The time step used is Δt = 0.01 seconds, as can be seen in Table 2. We have taken thermal data in the parametric cutline in three different arbitrary instants of time [0.01, 5.07, 9.91] seconds, as it is shown in Figure 7. With these three instants of time, we demonstrate that the three numerical methods are coincident. Therefore, our method 3D FF-CM is validated, see Figure 7.

Domains for the model 1CUBO
Figure 6

Domains for the model 1CUBO

Thermal transient using constitutive thermal matrix [Mλ]
Figure 7

Thermal transient using constitutive thermal matrix [Mλ]

Table 2

Physical and numeric parameters for the simulations

We have developed three models to analyse the prototype 1CUBO.

The first model is developed with FF-CMin 3D. The second one is calculated with Getdp in 2D. And finally, the third model is worked out with Getdp in 3D.

We have compared the results obtained with these three methods. They have been compared in pairs to determine the errors committed, as it is shown in Table 3

Table 3

Comparatives between different numerical experiments

We have used 2D and 3D Getdp as a reference for the estimation of the result accuracy in FF-CM. In this way, we compare the results obtained through FF-CM in 3D and 2D with those obtained with Getdp. Getdp 2D is more accurate than Getdp3D in axisymmetric problems because you can use denser meshes with the same number of finite elements.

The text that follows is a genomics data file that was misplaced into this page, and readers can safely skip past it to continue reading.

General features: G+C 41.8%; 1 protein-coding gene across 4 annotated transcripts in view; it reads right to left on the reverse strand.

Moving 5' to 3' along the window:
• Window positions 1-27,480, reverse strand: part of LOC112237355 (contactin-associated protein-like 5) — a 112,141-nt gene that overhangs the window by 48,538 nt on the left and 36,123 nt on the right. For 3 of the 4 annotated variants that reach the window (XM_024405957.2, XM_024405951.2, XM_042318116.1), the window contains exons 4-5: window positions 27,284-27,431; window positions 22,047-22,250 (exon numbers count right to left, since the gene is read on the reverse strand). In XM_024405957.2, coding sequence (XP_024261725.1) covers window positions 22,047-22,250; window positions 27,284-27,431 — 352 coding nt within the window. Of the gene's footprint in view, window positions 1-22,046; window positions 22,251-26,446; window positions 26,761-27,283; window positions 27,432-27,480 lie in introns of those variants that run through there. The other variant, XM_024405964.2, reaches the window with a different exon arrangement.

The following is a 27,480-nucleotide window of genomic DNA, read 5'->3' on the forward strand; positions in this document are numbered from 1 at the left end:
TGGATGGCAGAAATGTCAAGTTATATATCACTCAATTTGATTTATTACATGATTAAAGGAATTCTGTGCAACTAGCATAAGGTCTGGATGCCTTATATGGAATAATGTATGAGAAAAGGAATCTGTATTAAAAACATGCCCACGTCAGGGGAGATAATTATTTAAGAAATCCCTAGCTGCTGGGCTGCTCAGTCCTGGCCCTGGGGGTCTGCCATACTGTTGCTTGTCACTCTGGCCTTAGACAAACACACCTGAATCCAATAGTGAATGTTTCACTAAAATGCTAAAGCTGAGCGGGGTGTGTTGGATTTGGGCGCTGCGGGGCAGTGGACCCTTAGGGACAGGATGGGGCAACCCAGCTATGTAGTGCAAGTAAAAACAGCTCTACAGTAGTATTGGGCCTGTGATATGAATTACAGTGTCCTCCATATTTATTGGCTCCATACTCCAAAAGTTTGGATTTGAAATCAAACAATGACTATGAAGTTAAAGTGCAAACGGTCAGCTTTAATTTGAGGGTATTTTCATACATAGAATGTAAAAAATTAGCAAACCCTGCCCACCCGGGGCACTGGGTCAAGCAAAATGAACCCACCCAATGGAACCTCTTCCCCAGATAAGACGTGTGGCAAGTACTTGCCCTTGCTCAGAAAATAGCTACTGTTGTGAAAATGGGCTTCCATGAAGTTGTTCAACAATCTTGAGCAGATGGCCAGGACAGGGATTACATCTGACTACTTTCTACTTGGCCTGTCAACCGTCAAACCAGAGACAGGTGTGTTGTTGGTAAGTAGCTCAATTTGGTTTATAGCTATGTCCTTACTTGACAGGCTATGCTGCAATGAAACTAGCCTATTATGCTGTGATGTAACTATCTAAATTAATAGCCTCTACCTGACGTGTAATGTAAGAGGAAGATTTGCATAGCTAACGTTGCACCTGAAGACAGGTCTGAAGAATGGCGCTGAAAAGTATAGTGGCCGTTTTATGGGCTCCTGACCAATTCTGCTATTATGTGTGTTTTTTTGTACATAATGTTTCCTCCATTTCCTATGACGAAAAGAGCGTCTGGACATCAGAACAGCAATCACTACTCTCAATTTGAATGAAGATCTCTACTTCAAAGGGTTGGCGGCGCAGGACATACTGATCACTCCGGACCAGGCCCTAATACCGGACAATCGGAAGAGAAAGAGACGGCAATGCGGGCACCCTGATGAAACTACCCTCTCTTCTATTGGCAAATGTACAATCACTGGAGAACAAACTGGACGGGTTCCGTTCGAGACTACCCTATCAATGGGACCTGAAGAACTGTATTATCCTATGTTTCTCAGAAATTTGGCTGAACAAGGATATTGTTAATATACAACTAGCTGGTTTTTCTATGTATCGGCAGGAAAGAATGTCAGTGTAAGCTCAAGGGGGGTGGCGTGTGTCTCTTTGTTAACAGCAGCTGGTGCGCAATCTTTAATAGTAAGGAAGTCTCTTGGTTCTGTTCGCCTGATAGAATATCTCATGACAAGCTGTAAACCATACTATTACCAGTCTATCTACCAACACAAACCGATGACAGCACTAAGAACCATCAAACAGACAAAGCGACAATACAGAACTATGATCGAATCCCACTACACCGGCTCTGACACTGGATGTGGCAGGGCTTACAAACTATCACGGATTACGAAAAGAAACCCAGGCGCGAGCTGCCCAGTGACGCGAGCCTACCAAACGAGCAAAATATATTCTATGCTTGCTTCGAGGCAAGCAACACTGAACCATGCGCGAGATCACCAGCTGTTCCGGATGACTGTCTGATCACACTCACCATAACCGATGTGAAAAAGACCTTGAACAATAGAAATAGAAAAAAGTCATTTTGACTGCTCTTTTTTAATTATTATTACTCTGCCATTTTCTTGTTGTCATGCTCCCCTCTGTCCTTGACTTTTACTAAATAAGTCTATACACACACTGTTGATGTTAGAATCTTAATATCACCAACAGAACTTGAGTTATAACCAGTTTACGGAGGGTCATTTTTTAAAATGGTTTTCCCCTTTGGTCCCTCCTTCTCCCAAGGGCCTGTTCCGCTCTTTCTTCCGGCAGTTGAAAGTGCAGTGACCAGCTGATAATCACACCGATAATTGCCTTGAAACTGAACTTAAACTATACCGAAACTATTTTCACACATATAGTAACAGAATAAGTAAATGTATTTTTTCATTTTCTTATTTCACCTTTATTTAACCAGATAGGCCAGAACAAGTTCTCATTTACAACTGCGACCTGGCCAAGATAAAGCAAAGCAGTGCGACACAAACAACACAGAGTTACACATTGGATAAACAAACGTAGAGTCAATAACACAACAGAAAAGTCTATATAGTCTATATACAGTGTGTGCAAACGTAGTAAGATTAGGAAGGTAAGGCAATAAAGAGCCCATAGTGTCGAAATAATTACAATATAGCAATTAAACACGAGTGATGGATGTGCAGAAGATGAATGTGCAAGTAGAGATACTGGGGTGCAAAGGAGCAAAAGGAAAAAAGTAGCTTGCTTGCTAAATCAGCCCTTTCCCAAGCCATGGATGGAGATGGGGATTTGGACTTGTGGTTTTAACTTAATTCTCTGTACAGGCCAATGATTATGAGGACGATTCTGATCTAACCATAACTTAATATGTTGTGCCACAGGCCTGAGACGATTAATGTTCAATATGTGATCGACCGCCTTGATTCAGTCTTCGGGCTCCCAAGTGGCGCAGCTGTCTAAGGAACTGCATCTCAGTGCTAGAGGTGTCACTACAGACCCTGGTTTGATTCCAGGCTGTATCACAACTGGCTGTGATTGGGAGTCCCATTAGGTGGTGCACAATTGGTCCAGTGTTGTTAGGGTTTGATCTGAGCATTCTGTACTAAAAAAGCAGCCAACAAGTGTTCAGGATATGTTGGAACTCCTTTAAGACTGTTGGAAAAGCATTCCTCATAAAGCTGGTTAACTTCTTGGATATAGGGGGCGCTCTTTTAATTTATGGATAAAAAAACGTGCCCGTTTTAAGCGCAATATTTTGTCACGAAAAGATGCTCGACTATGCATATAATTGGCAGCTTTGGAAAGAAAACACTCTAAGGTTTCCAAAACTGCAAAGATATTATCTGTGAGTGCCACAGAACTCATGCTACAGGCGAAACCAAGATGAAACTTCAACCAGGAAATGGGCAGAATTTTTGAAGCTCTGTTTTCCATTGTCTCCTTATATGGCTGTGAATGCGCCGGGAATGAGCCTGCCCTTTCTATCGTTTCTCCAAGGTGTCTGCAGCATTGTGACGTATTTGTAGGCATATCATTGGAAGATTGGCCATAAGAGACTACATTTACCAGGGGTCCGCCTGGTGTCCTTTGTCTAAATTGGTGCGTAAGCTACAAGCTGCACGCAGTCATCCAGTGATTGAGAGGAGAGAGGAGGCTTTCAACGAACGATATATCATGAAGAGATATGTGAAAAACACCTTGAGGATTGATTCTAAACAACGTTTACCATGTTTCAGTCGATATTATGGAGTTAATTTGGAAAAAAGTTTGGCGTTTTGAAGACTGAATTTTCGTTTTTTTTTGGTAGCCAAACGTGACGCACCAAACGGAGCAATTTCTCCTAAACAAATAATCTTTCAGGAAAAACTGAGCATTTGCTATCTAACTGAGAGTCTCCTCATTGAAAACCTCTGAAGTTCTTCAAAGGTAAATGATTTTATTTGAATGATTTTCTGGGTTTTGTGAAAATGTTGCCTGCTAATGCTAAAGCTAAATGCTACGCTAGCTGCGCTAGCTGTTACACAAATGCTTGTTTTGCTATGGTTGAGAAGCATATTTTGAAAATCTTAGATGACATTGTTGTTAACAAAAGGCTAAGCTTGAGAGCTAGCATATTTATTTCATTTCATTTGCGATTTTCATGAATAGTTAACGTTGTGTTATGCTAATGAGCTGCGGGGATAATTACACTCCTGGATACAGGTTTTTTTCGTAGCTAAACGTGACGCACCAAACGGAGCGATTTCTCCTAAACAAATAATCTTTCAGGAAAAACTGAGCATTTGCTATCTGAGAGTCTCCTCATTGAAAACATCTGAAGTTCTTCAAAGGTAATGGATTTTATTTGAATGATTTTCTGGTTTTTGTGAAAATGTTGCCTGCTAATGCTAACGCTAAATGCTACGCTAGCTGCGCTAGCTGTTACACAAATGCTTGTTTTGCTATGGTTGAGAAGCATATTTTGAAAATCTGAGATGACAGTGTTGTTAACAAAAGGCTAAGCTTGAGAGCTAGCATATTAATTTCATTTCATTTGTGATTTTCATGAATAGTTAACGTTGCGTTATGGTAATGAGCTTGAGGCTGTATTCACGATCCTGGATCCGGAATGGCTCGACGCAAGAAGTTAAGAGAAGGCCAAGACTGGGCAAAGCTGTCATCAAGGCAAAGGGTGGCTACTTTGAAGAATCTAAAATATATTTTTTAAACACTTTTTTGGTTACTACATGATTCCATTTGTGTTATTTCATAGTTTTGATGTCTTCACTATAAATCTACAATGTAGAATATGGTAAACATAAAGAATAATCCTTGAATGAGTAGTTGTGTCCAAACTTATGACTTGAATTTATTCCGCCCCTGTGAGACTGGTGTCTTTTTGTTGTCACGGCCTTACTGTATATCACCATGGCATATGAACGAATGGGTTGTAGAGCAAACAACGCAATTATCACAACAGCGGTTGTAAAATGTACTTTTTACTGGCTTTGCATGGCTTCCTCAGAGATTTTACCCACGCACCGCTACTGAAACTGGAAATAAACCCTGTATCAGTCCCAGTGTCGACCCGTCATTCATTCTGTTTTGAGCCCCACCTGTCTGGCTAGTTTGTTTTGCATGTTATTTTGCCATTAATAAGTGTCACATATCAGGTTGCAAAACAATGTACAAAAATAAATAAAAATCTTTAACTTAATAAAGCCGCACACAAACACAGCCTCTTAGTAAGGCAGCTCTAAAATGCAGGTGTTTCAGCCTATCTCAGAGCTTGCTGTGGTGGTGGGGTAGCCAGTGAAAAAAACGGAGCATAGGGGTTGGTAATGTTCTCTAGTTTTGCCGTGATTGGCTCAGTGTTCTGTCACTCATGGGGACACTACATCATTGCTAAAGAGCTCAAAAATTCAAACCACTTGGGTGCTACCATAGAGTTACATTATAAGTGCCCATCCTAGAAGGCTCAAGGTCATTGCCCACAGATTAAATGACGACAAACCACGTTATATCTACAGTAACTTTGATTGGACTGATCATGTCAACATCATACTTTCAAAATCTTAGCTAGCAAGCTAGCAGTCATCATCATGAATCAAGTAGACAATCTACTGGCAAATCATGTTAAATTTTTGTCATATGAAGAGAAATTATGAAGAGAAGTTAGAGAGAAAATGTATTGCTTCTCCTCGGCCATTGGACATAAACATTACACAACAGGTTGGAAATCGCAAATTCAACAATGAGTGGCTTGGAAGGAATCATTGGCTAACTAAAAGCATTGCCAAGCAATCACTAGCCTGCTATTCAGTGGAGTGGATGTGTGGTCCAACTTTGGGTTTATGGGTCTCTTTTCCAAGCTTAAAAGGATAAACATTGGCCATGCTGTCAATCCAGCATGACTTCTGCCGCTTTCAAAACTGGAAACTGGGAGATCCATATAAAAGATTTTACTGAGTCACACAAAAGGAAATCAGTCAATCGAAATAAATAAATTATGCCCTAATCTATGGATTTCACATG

We have verified the accuracy of the results obtained though the new constitutive matrix of FF-CM by three different methods.

5.1 First verification

The statistics of error or metrics are models that allow the development of fit criteria to estimate the error introduced by experimentation or simulation compared to specific reference functions. That is to say, they allow to quantify the error committed with regard the data of reference.

The statistics used in the validation of the models are the following, R2, Determination Coefficient, see [22, 23, 24]. MSE: Mean Square Error, see [22, 23, 24, 25, 26, 27, 28] . RMSE: Root Mean Square Error, see [28, 29, 30]. RMSPE: Root M. S. Perceptual Error, see [31]. MAE: Mean Absolute Error, see [25, 26, 27, 28, 29, 30]. MAEP: Mean Absolute Percentage Error, see [31]. PBIAS, see [22, 25, 32, 33], NSEF: Modelling Efficiency Nash & Sutclifie, see [25, 27, 34].U1: Theil Inequality Coefficient, see [26, 33, 35]. UM: Bias Proportion or difference between means (systematical error), see [26]. US: Variance Proportion (systematical error), see [26]. UC: Covariance Proportion (not systematical error), see [26]. d:d-Willmott Index, see [36]. MEF: Modelling Efficiency, see [37]. CD: Determination Coefficient of Modelling, see [37]. C: Error Coefficient of Modelling, see [37].

Table 4 shows the metrics applied to the comparisons stablished in Table 3 and points out the validity ranges of each indicator.

Table 4

Comparative metrics of Table 3 cases

In all the matrix shown in Table 4 we can see that all of them are near the optimum. MAE, which is given by the true value of the measured magnitude, in Celsius degrees, indicates small errors, under 3 °C.

This first verification confirms the validity of FF-CM applied to transient thermic analysis.